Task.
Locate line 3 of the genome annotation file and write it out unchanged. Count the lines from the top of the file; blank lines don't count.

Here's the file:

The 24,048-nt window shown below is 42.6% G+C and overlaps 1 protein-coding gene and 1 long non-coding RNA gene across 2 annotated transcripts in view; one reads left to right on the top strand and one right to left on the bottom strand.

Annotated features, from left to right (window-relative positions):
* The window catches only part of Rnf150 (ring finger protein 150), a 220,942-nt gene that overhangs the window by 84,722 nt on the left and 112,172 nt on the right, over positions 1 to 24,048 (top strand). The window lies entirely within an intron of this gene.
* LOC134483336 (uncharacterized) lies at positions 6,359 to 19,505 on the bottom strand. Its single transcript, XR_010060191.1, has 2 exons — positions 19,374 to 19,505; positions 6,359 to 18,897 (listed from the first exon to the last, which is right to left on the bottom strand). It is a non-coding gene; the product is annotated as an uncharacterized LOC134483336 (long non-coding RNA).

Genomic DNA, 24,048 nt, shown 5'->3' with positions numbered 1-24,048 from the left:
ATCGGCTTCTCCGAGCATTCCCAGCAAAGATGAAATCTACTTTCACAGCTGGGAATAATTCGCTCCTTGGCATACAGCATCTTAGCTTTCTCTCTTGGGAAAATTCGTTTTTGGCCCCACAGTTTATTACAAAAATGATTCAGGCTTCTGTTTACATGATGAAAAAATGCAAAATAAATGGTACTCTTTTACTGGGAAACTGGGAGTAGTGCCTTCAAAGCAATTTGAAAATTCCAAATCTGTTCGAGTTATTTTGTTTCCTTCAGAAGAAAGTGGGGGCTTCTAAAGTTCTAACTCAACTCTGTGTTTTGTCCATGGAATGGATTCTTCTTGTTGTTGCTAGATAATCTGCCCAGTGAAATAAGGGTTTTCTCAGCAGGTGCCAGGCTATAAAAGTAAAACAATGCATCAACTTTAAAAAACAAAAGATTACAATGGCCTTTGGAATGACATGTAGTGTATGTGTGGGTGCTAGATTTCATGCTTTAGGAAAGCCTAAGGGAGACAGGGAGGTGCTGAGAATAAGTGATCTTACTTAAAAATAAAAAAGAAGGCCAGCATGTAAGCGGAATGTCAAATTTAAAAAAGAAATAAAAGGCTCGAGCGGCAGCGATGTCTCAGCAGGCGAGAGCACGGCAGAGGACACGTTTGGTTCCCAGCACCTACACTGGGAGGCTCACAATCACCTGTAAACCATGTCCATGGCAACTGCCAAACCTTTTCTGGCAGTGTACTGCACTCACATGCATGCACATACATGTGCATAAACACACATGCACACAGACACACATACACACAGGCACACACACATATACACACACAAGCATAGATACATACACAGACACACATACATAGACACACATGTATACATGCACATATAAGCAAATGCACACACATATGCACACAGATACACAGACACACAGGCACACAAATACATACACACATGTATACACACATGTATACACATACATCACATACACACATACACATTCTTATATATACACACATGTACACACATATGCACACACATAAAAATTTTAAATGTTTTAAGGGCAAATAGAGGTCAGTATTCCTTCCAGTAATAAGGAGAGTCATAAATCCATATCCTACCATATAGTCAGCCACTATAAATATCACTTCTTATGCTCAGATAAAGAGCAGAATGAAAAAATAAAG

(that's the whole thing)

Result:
* The window catches only part of Rnf150 (ring finger protein 150), a 220,942-nt gene that overhangs the window by 84,722 nt on the left and 112,172 nt on the right, over positions 1 to 24,048 (top strand). The window lies entirely within an intron of this gene.